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ish ship, borrowed in Sweden, of Mr. Toren, the sum of £392 15s. 11d. on bottomry, at a marine interest of £15 per cent., the bond being upon ship, freight, and cargo. The owners of the cargo were English; bail was given in their behalf for the cargo, consisting of iron; and bail was also given for the freight due. No

1 attempt was made by the master to tranship the cargo, and no notice was given to the owners of the cargo; but the shipper, though applied to, refused to advance money. Counsel appeared for the owners of the cargo, but no appearance was made for the ship-owners. The ship was sold, under a decree, for a sum less than that due on the bond. Affirming the ship to be the prior and the cargo the secondary fund, Dr. Lushington pronounced the bond valid against the cargo for any deficiency.

In the case of the Catharine, a British ship bottomried by bond, payable on her arrival in an English port, was sold at Bahia, with the consent of the resident English consul, for unseaworthiness. The foreign purchaser repaired her, changed her name, and sent her to England. He had no notice of the bond, at the time of the sale. Dr. Lushington pronounced for the bondbolder, finding the sale to be bonú fide, the lien unremoved, and that “the bond attached to the very last plank, and the holder might have that sold for his bene fit.” Thus he reaffirmed the doctrine formerly held by him in the Dante (2 W. Rob. 467), and expressly adopted that of Mr. Justice Story, in the Draco, 2 Sumn. 157.

It was held in the case of the Oriental, that Mr. Miln, though an agent of Mr. Wallace, the owner, might (to secure advances for repairs), take a bottomry bond from the master. The agent disclosed his intention to the





owner; but the owner provided no funds, and it did not appear that either master or owner had credit where the repairs were made. The master, being unable to pay the expenses, advertised for a loan on bottomry, and the agent's offer was the lowest. Under these circumstances, a bond was given, and by the court adjudged valid.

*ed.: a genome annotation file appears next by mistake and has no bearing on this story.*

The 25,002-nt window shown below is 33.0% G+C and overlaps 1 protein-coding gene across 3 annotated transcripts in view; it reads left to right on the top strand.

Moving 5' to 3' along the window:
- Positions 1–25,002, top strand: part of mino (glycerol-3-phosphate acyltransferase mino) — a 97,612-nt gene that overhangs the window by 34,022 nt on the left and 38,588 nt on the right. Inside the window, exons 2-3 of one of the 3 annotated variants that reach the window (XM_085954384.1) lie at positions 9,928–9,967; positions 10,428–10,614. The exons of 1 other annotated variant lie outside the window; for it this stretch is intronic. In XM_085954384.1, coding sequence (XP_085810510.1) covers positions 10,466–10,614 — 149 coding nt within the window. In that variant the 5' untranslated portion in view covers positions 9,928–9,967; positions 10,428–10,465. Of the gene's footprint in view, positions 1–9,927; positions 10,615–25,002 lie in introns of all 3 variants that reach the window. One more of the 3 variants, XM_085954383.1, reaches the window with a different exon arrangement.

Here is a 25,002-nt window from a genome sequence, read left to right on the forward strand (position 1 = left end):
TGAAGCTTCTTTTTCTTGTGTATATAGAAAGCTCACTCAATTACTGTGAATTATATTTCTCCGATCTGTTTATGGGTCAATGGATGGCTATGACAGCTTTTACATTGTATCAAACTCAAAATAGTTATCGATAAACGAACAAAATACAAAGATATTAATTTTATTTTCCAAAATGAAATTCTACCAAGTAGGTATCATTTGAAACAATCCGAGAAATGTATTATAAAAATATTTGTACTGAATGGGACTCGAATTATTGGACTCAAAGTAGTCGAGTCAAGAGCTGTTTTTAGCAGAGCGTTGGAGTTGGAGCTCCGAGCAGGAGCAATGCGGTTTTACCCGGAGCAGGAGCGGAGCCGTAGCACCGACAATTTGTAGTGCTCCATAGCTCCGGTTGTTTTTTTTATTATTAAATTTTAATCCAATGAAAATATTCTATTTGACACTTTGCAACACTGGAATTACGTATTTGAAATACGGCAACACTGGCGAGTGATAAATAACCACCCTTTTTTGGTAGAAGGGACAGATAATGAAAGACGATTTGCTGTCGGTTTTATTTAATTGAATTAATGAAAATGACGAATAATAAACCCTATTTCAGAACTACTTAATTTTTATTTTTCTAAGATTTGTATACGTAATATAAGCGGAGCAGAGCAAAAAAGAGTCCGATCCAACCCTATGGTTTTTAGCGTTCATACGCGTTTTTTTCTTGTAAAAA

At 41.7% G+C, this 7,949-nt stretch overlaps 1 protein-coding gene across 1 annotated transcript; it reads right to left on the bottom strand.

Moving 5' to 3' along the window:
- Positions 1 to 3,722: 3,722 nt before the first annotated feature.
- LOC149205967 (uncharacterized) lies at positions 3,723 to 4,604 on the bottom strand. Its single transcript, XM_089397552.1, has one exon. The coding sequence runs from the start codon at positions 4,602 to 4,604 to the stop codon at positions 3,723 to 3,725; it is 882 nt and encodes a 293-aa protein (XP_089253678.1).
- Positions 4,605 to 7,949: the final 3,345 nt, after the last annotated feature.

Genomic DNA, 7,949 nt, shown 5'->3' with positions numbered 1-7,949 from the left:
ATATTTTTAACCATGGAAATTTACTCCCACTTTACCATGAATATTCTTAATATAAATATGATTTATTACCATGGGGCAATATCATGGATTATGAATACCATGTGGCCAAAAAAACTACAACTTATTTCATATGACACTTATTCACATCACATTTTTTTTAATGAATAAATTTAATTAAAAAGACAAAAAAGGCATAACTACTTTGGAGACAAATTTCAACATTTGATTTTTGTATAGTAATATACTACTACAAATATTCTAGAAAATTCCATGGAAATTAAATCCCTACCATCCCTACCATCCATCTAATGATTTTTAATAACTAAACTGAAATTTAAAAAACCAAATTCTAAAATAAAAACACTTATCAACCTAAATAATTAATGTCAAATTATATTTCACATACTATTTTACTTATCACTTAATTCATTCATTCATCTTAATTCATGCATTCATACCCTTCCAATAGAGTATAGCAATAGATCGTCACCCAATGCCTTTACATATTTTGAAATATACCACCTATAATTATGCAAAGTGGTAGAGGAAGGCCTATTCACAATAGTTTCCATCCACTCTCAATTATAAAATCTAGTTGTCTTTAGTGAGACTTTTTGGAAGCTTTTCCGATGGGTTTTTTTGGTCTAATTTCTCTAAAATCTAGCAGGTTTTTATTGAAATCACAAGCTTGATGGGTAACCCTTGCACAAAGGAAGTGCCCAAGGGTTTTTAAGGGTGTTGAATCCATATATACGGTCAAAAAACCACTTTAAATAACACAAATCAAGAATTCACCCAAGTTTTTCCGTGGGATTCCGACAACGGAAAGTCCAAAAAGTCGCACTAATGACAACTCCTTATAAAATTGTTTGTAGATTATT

In the case of the Wave (4 Eng. L. & E. 589), an agent repaired and corresponded with the owners of ship and cargo, but did not intimate any intention to take a bond for security. Dr. Lushington, May 16, 1851, pronounced this bottomry bond to an agent invalid, upon the ground, that the repairs were ordered, in the first instance, on the owner's personal credit.

There may be cases where a consul as well as master may give a valid bottomry bond. This happened in the case of the Cynthia, 20 Eng. L. & E. 623. Her master and officers had been murdered by Mexican mutineers who had brought her into Campeachy; where she was taken possession of by Mr. Shiels, the British consul, “ standing in loco of the owner himself,” who appointed a new master; and for sums advanced to purchase stores and other necessaries, the consul gave a bottomry bond with maritime interest; and its validity was contested by a former bond-holder. Dr. Lushington considered it a case primæ impressionis ; but pronounced in favor of the consul's bond, it being “ the duty of a British consul to preserve and protect the property of British owners,” and refers to a like opinion expressed by Lord Stowell in the Zodiac, 1 Hagg. 320.

In another case of the Cynthia (20 Eng. L. & E. 625), a master bottomried his vessel; a subsequent charterer







advanced part of the freight to defray necessary expenses already incurred; and agreed by the charterparty to pay the balance of the freight to the bondholder, in discharge of his bond; and it was adjudged that the bond-holder had no claim upon the freight advanced as against the consignee of the cargo and assignee of the freight.

Upon appeal to the judicial committee, the case of the Bonaparte (20 Eng. L. & E. 649), came again before Dr. Lushington, upon remit, for insufficient communication to the owners or consignees of the iron; and upon taking additional evidence the same learned admiralty judge held that a letter written by a British consul in a foreign port, on behalf of the master of a small British vessel and his agent, informing the consignees in England of the damage sustained by the ship (but making no application for money nor referring to the necessity for repairs), is sufficient notice for the purpose of raising money on bottomry.